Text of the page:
In terms of how models of practice are currently presented, while it was seen as helpful to share examples of models, it was reported that this comes with a danger that the models or approaches featured may be seen as preferred. It was suggested that references to intervention programmes or models of practice should be detailed within the resource section alone, to avoid confusion in areas of Scotland that have chosen not to adopt a specific practice approach mentioned, and to avoid any impression that any model is being cited as a national recommendation.

Finally, it was also suggested that there is insufficient emphasis on the important role of the education sector throughout the document. The core contribution from designated officers from education, at all stages of investigation and assessment, should have greater prominence within the guidance. The importance of early years on child development and wellbeing was also highlighted and it was suggested that there should be a standalone section on early learning and childcare.


In terms of legislation which should be given greater prominence, or about which coverage could be expanded, suggestions included:

  • That which emphasises the responsibilities of agencies to work jointly together to plan, develop and deliver services which contribute to the care and protection of children could feature more prominently.
  • Given its significance, the Children (Equal Protection from Assault) (Scotland) Act 2019, including by providing additional guidance for staff. This theme is picked up again at Question 11.
  • Details within the Children (Scotland) Acts.
  • The legislation allowing the use of Operation Encompass to support children experiencing Domestic Abuse.

A general comment was that it would be helpful to include references to the legislation relating to prevention orders, along with guidance on how they can be used to protect children, such as Sexual Offences Prevention Orders.

Suggestions for other legislation or regulation which should be referenced with the guidance included:

  • Adult Support and Protection (Scotland) Act 2007.
  • Children (Scotland) Act 2020, given the high numbers of proceedings in the civil courts involving families experiencing domestic abuse.
  • Disclosure Scotland Act 2020.
  • Domestic Abuse Bill (currently at Stage 1 at the Scottish Parliament), which will make provision for domestic abuse protection notices and orders.
  • Forensic Medical Services (Victims of Sexual Offences) (Scotland) Bill, which has now been passed with amendments.
  • Health (Tobacco, Nicotine etc. and Care) (Scotland) Act 2016.
  • Islands (Scotland) Act 2018 and how it will impact on implementation of the guidance.
  • Mental Health (Scotland) Act 2015 should be noted as it is the update to Mental Health (Care and Treatment) (Scotland) Act 2003.
  • The Duty of Candour Procedure (Scotland) Regulations 2018.
  • Vulnerable Witnesses (Criminal Evidence) (Scotland) Act 2019.

General comments about the presentation of legislation within Appendix C included that it is currently just a list with links, but a summary of the legislation highlighting why it is relevant would be helpful. Other comments were that:

  • It is not clear why some legislation and policy is included in the main text and others in appendices. Such detail is important to how the guidance is interpreted and treated by various stakeholders and may influence how various practitioners understand the legislative obligations they are under.
  • Given the volume of legislation and policy relating to child protection, it might be useful to have a separate document which lists everything. This would maintain consistency throughout the document, making it more accessible to practitioners.
  • If legislation is to be referenced, then this should be done in a manner that precisely reflects the section of the legislation being referred to.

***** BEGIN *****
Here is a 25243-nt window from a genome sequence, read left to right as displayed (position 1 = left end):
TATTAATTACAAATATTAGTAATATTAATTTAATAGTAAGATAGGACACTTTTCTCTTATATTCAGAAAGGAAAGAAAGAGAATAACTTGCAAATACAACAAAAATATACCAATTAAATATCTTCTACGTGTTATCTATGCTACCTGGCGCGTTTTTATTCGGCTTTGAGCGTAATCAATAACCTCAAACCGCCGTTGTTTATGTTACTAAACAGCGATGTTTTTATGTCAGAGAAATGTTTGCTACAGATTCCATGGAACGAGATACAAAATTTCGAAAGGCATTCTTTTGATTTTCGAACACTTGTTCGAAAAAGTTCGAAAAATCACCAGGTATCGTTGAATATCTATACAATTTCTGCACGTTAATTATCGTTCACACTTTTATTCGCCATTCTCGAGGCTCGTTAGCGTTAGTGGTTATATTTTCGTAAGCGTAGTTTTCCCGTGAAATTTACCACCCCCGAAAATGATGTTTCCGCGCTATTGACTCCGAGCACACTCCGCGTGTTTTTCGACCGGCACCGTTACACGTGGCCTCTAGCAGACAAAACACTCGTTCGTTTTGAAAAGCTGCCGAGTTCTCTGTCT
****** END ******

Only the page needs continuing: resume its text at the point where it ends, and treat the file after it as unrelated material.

• It would be helpful to set the legislation out in date order.
  • When offering further detail on one piece of legislation, the content should be structured as is done in relation to the Children's Hearings (Scotland) Act 2011.
  • Throughout the document there are references to forthcoming Bills / Acts and future implementation dates. It is assumed that once the legislation is enacted, these references will be updated accordingly, for example in relation to the Forensic Medical Services (Victims of Sexual Offences) (Scotland) Bill.
  • There is potential to include examples of good practice in the use of legislation to keep children safe e.g. use of trafficking legislation, coercive control in the context of domestic abuse and forced marriage protection orders.

Guidance, standards, practice notes or tools

Suggestions for guidance, standards, practice notes or tools to be referenced included:

  • Child Protection Service Delivery Standards, RCPCH and CPSIG. (2020).
  • Common Core of Skills, Knowledge and Understanding and Values for the Children's Workforce in Scotland, Scottish Government, 2012.
  • Continuing Care and the Welfare Assessment: Practice Note CELCIS, Clan Child Law and Care Inspectorate (2020).
  • Decision making and consent, General Medical Council (2020).
  • Domestic abuse: a good practice guide for social landlords, Association of Local Authority Chief Housing Officers, the Chartered Institute of Housing , the Scottish Federation of Housing Associations, Shelter Scotland and Scottish Women's Aid (2019).
  • Giving Voice factsheets (various), Royal College of Speech and Language Therapists.
  • Good practice service delivery standards for the management of children referred for child protection medical assessments, Royal College of Paediatrics and Child Health (2020).
  • Guidance on Health Assessments for Looked After Children and Young People in Scotland, Scottish Government (2014).
  • Health and Social Care Standards, Scottish Government (2017).
  • National Framework for Child Protection Learning and Development in Scotland, Scottish Government (2012).
  • National Risk Framework to Support the Assessment of Children and Young People, Scottish Government (2012).
  • National Standards for Child Wellbeing and Protection in Sport, Scottish Government (2014).
  • Principles of Inclusive Communication: An information and self-assessment tool for Public Authorities, Scottish Government (2011).
  • Secure care: pathway and standards, Scottish Government (2020).